Microphotography is the art of creating photographs that are not visible to the naked eye. You often need a microscope or similar magnifying toy to view these photographs.
Microphotographs are generally novelties and toys used by microscopists and children to play around with magnification.
Photomicrography, on the other hand, is the art of taking photographs of objects through a microscope in order to share the findings of a microscopy experiment.
Picture: A simple photomicrograph of a fly’s leg that I took at 160X by simply holding my phone camera up against the microscope’s eyepiece.
> Read Also: How to Take Pictures with a Microscope
Microphotography vs Photomicrography
Microphotography is understood to have originated in 1851 when Englishman John B. Dancer created 3mm square photographic images of written text, the Queen and the Royal Family. These images could only be viewed in their full glory through a microscope, which weren’t very common in those days!
In 1857, Prudent Dragon from France created special viewing lenses for looking at microphotographs. This removed the need for a microscope to view the image, and these viewing lenses became popular toys at the time.
Dragon named the microphotographs placed in his devices ‘Stanhopes’ in homage to the inventor of the lens used in the devices. According to Osterman (2007, p. 94), the most common remaining Stanhopes feature a cross and the Lord’s Prayer.
Photomicrography is used widely by hobbyists, teachers, medical practitioners and scientists to share images of specimens viewed under a microscope.
There is a budding hobby microscopy community online who share their photomicrographs daily. They use forums such as:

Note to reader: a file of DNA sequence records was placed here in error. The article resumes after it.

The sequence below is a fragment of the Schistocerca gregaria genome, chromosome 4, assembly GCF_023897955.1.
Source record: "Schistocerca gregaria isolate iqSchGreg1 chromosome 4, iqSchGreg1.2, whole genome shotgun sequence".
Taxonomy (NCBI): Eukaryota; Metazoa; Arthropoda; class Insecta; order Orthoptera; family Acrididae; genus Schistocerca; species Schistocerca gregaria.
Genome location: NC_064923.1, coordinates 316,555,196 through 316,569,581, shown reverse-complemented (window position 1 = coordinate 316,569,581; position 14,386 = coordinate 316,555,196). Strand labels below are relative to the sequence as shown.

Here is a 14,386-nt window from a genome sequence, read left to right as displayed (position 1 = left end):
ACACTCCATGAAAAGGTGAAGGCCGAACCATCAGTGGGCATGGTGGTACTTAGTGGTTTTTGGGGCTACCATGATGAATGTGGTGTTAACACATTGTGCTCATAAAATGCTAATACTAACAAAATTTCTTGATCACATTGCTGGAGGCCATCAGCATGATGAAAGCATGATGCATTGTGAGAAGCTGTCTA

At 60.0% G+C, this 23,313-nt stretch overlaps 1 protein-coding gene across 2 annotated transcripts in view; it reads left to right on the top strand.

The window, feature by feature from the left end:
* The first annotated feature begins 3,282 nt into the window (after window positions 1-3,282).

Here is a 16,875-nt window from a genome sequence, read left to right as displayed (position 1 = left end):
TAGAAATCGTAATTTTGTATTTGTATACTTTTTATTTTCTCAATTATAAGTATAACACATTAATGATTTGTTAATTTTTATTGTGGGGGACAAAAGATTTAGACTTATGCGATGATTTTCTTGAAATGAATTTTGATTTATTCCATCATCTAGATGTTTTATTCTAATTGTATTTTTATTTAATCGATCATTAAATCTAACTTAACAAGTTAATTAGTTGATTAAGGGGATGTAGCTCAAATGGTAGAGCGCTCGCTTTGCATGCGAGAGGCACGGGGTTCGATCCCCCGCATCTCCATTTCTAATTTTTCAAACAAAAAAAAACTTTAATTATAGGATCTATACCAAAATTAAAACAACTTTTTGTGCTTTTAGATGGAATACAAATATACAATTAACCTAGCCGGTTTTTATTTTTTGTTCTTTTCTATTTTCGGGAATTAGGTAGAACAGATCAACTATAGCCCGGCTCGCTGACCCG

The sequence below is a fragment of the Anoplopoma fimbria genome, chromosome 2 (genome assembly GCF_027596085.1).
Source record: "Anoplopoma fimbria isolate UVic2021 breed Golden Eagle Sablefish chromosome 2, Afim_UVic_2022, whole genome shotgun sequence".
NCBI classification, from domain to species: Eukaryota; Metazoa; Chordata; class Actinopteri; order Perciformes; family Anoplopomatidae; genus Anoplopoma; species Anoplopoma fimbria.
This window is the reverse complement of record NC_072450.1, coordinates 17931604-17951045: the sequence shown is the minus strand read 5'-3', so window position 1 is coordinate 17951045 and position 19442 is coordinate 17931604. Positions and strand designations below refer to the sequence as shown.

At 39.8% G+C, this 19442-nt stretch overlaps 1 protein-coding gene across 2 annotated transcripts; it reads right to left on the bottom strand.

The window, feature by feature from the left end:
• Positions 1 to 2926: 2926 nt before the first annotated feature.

- Amateur Microscopy on Facebook
- r/microscopy on Reddit
A common photomicrograph shared in these forums is that of the tardigrade, a cute organism found in moss and other wet outdoor spaces that all microscopy hobbyists seek out for themselves.
Veterinarians, biologists, medical professionals and scientists will similarly often share their photomicrographs to find people who might be able to identify the microorganisms in the images to help diagnose diseases or identify the spread of microorganisms through habitats.
Similarly, you’ll likely have seen photomicrographs taken by electron microscopes of DNA and viruses (such as the famous coronavirus image) which are shared by scientists as teaching materials to educate the wider public about the microcosmos.
PHOTOMICROGRAPHS IN TEACHING
Science teachers also regularly use photomicrographs to teach students how to conduct microscopy. The photographs can be used as exemplars for students, or to help students to identify the structures of cells and microorganisms.
A common photomicrograph used in middle school biology is that of the onion cell. Onion cells are easy to identify under a microscope and simple in structure, making them one of the first lessons students take in beginner microscopy.
How to Conduct Photomicrography
Photomicrography can be conducted in several ways:
1. With a Microscope and Cell Phone Camera
Image: The easiest way to conduct photomicrography is with a simple microscope and cell phone camera.